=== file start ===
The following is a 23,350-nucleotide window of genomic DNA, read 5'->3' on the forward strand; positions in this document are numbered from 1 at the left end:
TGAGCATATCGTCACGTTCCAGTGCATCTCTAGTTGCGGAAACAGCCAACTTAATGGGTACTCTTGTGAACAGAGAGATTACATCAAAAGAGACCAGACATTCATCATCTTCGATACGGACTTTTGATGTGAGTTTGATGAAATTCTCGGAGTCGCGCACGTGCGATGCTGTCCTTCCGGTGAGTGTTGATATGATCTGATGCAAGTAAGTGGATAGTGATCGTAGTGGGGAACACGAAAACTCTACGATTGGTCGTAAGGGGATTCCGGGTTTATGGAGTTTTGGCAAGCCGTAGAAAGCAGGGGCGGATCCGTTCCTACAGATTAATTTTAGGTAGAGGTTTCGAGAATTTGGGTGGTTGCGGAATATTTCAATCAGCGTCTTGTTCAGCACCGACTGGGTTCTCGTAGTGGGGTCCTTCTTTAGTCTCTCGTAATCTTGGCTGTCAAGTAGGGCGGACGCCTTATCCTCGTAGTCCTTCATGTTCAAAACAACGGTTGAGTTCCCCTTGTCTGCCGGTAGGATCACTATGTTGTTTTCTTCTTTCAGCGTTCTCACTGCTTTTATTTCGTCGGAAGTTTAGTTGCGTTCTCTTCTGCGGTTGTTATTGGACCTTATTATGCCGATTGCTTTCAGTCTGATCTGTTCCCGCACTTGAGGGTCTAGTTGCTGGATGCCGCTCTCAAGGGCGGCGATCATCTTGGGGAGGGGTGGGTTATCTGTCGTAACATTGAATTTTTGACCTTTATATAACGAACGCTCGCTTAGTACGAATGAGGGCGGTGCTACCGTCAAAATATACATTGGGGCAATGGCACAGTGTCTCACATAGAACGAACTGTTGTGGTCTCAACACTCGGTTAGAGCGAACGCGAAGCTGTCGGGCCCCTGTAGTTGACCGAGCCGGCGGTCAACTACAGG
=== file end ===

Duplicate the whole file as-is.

The following is a 23,350-nucleotide window of genomic DNA, read 5'->3' on the forward strand; positions in this document are numbered from 1 at the left end:
TGAGCATATCGTCACGTTCCAGTGCATCTCTAGTTGCGGAAACAGCCAACTTAATGGGTACTCTTGTGAACAGAGAGATTACATCAAAAGAGACCAGACATTCATCATCTTCGATACGGACTTTTGATGTGAGTTTGATGAAATTCTCGGAGTCGCGCACGTGCGATGCTGTCCTTCCGGTGAGTGTTGATATGATCTGATGCAAGTAAGTGGATAGTGATCGTAGTGGGGAACACGAAAACTCTACGATTGGTCGTAAGGGGATTCCGGGTTTATGGAGTTTTGGCAAGCCGTAGAAAGCAGGGGCGGATCCGTTCCTACAGATTAATTTTAGGTAGAGGTTTCGAGAATTTGGGTGGTTGCGGAATATTTCAATCAGCGTCTTGTTCAGCACCGACTGGGTTCTCGTAGTGGGGTCCTTCTTTAGTCTCTCGTAATCTTGGCTGTCAAGTAGGGCGGACGCCTTATCCTCGTAGTCCTTCATGTTCAAAACAACGGTTGAGTTCCCCTTGTCTGCCGGTAGGATCACTATGTTGTTTTCTTCTTTCAGCGTTCTCACTGCTTTTATTTCGTCGGAAGTTTAGTTGCGTTCTCTTCTGCGGTTGTTATTGGACCTTATTATGCCGATTGCTTTCAGTCTGATCTGTTCCCGCACTTGAGGGTCTAGTTGCTGGATGCCGCTCTCAAGGGCGGCGATCATCTTGGGGAGGGGTGGGTTATCTGTCGTAACATTGAATTTTTGACCTTTATATAACGAACGCTCGCTTAGTACGAATGAGGGCGGTGCTACCGTCAAAATATACATTGGGGCAATGGCACAGTGTCTCACATAGAACGAACTGTTGTGGTCTCAACACTCGGTTAGAGCGAACGCGAAGCTGTCGGGCCCCTGTAGTTGACCGAGCCGGCGGTCAACTACAGG